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PEP-Easy Tip: To save PEP-Easy to the home screen

PEP-Web Tip of the Day

To start PEP-Easy without first opening your browser–just as you would start a mobile app, you can save a shortcut to your home screen.

First, in Chrome or Safari, depending on your platform, open PEP-Easy from pepeasy.pep-web.org. You want to be on the default start screen, so you have a clean workspace.

Then, depending on your mobile device…follow the instructions below:

On IOS:

  1. Tap on the share icon Action navigation bar and tab bar icon
  2. In the bottom list, tap on ‘Add to home screen’
  3. In the “Add to Home” confirmation “bubble”, tap “Add”

On Android:

  1. Tap on the Chrome menu (Vertical Ellipses)
  2. Select “Add to Home Screen” from the menu

 

For the complete list of tips, see PEP-Web Tips on the PEP-Web support page.

Ehrenwald, J. (1967). A Childhood Memory of Pablo Picasso. Am. Imago, 24(1-2):129-139.

(1967). American Imago, 24(1-2):129-139

A Childhood Memory of Pablo Picasso

Jan Ehrenwald, M.D.

Genius: an error that by chance departs from the ordinary.

Picasso

One of Picasso's favorite quotations is from an anonymous Chinese painter who stated “I do not copy nature. I work like she does.” For better or for worse, this is exactly what Picasso has set out to do: For “better,” in some of his figurative paintings and drawings, matching the beauty and craftsmanship of representations of the human form by Ingres; the serenity of Renoir's portraits, or the timeless perfection of a classical Greek or Etruscan urn. For “worse,” in his monstrous distortions of animate and inanimate objects, in his deliberate quest for the shocking, the offensive, the subversive. If nature at large follows the laws of Euclidian geometry, Aristotelian logic and Newtonian mechanics—or at least is subject to modern principles of probability—Picasso's private world is designed to upset them all, including the viewers of his art.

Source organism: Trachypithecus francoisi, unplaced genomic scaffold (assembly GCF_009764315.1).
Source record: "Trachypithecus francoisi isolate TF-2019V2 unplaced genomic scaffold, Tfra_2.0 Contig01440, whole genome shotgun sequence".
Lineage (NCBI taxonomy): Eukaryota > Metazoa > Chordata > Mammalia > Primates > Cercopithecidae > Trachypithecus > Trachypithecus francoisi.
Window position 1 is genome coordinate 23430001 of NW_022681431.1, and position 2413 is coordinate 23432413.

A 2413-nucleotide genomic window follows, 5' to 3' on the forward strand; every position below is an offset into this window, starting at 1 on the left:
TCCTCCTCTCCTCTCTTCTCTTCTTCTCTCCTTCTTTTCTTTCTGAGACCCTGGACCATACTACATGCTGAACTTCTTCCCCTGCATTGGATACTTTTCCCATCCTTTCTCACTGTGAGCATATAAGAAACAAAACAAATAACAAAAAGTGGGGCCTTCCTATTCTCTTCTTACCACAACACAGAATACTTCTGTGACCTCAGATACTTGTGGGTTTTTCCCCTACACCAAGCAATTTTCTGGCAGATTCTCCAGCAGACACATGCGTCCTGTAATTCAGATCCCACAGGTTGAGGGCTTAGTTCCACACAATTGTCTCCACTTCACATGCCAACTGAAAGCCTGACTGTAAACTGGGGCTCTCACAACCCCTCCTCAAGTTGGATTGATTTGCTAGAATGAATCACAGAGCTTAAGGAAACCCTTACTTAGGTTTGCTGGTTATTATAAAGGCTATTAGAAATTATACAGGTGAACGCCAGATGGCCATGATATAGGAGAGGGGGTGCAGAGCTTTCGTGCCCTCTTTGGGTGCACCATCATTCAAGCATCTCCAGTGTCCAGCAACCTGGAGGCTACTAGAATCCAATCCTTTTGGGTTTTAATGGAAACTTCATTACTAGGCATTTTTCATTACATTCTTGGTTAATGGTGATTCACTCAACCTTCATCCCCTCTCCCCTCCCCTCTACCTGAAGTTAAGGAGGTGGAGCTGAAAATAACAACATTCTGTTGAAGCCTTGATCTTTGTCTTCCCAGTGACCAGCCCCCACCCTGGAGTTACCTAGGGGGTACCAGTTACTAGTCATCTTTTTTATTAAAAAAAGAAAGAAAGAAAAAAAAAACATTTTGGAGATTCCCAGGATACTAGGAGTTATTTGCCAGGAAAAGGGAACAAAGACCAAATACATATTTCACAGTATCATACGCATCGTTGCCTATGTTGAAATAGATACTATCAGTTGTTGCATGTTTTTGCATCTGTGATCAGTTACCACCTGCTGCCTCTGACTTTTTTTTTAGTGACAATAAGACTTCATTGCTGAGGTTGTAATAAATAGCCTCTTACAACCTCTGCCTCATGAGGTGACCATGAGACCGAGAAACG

Is it possible to account for the striking concatenation of innate endowment, cultural conditioning, idiosyncratic choice and sheer random gesturing which went into the making of his genius? Needless to say, the question is rhetorical. We must be satisfied in this context, and presumably in any other, with trying to bring some of the major ingredients of his art into focus and leave the broader question unanswered.

Pablo Picasso was the son of Don José Ruiz, a painter, curator and teacher at the Barcelona Academy of Fiene Arts. Don José is described as a moody, retiring individual who was suffering from recurrent depressions and anxiety states. He was an accomplished craftsman, painting in the strictly representational, academic manner of the late 19th century. He was “a painter of dining room pictures “as Pablo Picasso put it, “with partridges, pigeons, pheasants and rabbits.” Even in his formative years he did not conceal his disapproval, if not contempt, for this “mockery of art.”

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